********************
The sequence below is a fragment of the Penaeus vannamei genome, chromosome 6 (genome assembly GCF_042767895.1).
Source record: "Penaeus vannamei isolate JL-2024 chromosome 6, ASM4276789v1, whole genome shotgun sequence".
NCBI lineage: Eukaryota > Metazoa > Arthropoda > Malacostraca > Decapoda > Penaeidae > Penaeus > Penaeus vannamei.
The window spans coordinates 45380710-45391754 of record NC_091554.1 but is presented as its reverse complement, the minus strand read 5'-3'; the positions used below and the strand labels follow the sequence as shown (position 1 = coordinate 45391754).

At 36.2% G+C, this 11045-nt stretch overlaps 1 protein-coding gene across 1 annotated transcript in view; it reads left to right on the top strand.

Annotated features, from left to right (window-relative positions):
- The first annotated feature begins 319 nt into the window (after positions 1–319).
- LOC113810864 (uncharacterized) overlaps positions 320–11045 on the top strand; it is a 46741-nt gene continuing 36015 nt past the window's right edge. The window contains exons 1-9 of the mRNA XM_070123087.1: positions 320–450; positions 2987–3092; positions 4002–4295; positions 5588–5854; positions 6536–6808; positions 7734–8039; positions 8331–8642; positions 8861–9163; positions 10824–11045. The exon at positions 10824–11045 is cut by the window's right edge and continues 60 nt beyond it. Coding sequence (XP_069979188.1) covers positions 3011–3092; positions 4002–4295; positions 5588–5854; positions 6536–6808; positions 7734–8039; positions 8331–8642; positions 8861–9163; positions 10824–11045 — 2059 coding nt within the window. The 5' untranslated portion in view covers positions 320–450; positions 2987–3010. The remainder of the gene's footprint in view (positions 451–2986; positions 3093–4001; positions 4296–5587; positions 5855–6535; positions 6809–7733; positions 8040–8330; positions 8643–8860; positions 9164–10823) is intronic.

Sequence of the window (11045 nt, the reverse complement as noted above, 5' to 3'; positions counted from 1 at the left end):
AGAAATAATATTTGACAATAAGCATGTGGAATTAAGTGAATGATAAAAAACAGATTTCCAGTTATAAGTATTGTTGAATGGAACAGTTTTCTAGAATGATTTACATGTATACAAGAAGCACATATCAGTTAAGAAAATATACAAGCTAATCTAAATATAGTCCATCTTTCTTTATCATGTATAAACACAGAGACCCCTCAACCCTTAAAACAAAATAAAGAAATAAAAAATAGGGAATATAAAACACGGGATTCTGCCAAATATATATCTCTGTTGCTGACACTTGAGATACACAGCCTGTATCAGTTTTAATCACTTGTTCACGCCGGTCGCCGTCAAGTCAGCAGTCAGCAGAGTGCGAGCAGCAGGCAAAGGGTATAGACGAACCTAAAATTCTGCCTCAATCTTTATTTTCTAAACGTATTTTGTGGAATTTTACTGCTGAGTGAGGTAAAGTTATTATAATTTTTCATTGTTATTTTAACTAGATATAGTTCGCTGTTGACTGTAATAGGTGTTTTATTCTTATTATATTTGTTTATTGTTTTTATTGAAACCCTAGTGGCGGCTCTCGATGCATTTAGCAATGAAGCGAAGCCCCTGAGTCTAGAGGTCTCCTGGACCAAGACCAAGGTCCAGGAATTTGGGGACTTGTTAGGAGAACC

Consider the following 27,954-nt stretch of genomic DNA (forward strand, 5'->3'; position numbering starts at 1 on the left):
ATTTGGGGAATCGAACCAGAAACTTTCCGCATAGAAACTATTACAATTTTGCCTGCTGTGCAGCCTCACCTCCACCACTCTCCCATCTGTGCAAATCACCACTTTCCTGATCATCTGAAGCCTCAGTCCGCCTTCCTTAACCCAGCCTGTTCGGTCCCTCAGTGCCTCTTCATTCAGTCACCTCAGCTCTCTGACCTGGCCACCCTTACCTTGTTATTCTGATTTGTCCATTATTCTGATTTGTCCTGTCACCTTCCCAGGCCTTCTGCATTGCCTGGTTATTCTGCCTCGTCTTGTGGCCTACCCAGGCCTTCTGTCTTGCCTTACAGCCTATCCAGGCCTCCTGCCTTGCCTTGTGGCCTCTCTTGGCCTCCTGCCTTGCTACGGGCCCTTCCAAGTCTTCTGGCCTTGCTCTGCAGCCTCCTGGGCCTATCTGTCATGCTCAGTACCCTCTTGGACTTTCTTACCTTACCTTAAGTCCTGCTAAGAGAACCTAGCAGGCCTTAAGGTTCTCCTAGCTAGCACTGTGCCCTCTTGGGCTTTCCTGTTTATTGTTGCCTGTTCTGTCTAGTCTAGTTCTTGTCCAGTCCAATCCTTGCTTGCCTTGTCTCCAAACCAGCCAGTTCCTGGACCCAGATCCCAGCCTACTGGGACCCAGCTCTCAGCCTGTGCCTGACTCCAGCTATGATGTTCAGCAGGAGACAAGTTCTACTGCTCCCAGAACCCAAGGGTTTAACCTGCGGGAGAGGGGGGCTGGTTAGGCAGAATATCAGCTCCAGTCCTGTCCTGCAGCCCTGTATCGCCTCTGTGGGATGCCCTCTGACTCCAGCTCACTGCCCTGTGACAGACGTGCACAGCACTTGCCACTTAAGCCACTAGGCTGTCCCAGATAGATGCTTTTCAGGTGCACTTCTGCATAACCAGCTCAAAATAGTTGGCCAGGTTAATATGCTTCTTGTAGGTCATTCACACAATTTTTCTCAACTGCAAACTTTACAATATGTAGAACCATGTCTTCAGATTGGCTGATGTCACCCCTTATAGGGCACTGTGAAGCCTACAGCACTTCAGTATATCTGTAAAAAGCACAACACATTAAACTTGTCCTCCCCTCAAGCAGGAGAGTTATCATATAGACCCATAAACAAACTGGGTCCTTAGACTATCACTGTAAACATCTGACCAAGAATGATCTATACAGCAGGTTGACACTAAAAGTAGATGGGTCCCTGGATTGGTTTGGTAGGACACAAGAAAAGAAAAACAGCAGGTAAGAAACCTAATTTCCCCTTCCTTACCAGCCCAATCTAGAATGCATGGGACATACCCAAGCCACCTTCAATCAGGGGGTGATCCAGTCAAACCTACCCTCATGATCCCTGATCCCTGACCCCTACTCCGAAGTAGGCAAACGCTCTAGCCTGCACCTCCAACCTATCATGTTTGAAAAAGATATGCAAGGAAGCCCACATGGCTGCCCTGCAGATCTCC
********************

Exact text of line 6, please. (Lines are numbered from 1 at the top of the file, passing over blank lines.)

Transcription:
Annotated features, from left to right (window-relative positions):